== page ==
Yes, we all lament the days when capitalism was not skewed, when risk/return was not distorted, and when the Fed's crony interests were not the only ones that were pursued. We also lament that absent a major revolution, these will never come back.

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Dr. Engali's picture

Translation...I need plenty of cash to insure Obummer's re-election.

Pladizow's picture

Key Question - Cash in what currency?

It has been also reported he liquidated his paper gold holdings but is it possible he moved to physical and he considers this cash?

SeverinSlade's picture


I had a good laugh a few months back when every news headline read "Soros sells his gold!  Bull market over?"  MSM conveniently ignored the fact that Soros sold his PAPER gold and not his physical.  Also reinvested the proceeds into two major gold miners (Freeport-McMoran and Goldcorp).

I'm with you.  Bank on Soros using the proceeds to acquire even more physical.

Dr. Engali's picture

Well according to uncle Benny gold is not money.

LongBalls's picture

Indeed that is the question!

Infinite QE's picture

And to buy FEMA flooded farmland in the Midwest along with propping up the `rebels' in Libya to ensure the oil goes to those of the chosen variety.

Long-John-Silver's picture

They do learn. FDR burned crops, cattle, and pigs in an effort to stop deflation. Obama simply washes away the farms guaranteeing years of no food production. He did this at no cost to the government.

monopoly's picture

Perfect Tyler, just perfect.

slaughterer's picture

“Instead, managers have focused on tactical trading; shorting when markets are getting bullish and then covering into panic-driven selling.”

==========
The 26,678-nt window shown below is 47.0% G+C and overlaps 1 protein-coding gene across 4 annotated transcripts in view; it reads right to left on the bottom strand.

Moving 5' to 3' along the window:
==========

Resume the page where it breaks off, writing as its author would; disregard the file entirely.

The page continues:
A difficult way to make a living. 

THE DORK OF CORK's picture

When exactly was capitalism not skewed ?

Leo Kolivakis's picture

If Soros is 75% cash, I blow all of you here! C'mon guys, wake the fuck up, Soros is just as greedy as the rest of them!

Sophist Economicus's picture

Sometimes being in cash is being greedy.    Contrary to popular delusion, 'TPTB', whomever they are,  are as clueless as the rest of us most of the time and as lucky as most of us, some of the time. 

Bonesetter Brown's picture

I suggest it is a classic game of Prisoners' Dilemma among TPTB

jerry_theking_lawler's picture

where can we meet so you can get started??? i'm not ashamed, a blow is a blow....

-Michelle-'s picture

In what form is his cash?  USD?

Cognitive Dissonance's picture

Pink and red jelly bellies. I'm partial to the baby blue.

How's the baby Michelle?

-Michelle-'s picture

10 months old, can you believe it?  And four teeth coming in at once; we're not getting much sleep around here.  It's all worth it, though. :)

williambanzai7's picture

This limbo we find the markets in is very similar to 2008 when everyone was watching Lehman, AIG and the GSEs foundering in a rough sea of obvious problems with no apparent solution in sight...Only now we are looking at much bigger rigs caught up on the rocks.

Cognitive Dissonance's picture

Clearly they need a new script girl. You know, that man or woman who stage whispers the line when the actor forgets his or hers?

doomandbloom's picture

lets fire all these 80 year old men .... why are they still working...why dont they retire? how will new ideas ever come up?

espirit's picture

We better hope Soros doesn't discover a longevity drug.  Let him and the other aged oligarchs expire already.

WonderDawg's picture

Not arguing that they shouldn't be fired, they should be fired for: fraud, mismanagement, corruption, take your pick. But new ideas haven't been in short supply. CDS is a relatively new phenomenon, is it not? HFT and the algos behind them, pretty new in the historic timeline of the markets, no?